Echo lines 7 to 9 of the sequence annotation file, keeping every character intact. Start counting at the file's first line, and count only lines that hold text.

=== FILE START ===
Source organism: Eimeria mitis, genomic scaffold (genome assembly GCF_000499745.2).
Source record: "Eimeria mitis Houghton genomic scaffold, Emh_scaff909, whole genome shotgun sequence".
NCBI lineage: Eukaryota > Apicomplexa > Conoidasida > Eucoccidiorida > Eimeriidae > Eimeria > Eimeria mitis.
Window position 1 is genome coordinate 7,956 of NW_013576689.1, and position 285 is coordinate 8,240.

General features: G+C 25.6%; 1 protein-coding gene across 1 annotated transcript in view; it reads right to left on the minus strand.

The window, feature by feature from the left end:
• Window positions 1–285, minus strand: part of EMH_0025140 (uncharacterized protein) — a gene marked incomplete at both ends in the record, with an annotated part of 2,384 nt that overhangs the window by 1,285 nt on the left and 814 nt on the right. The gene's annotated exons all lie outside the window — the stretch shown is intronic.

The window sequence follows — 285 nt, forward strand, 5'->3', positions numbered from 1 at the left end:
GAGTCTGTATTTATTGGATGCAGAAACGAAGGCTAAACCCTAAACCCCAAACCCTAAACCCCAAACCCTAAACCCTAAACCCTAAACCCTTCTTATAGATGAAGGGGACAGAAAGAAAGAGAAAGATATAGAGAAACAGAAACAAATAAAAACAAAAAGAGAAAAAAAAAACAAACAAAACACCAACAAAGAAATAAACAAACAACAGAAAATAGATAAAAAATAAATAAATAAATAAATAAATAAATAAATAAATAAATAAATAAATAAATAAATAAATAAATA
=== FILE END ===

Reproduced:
• Window positions 1–285, minus strand: part of EMH_0025140 (uncharacterized protein) — a gene marked incomplete at both ends in the record, with an annotated part of 2,384 nt that overhangs the window by 1,285 nt on the left and 814 nt on the right. The gene's annotated exons all lie outside the window — the stretch shown is intronic.

The window sequence follows — 285 nt, forward strand, 5'->3', positions numbered from 1 at the left end:
GAGTCTGTATTTATTGGATGCAGAAACGAAGGCTAAACCCTAAACCCCAAACCCTAAACCCCAAACCCTAAACCCTAAACCCTAAACCCTTCTTATAGATGAAGGGGACAGAAAGAAAGAGAAAGATATAGAGAAACAGAAACAAATAAAAACAAAAAGAGAAAAAAAAAACAAACAAAACACCAACAAAGAAATAAACAAACAACAGAAAATAGATAAAAAATAAATAAATAAATAAATAAATAAATAAATAAATAAATAAATAAATAAATAAATAAATAAATA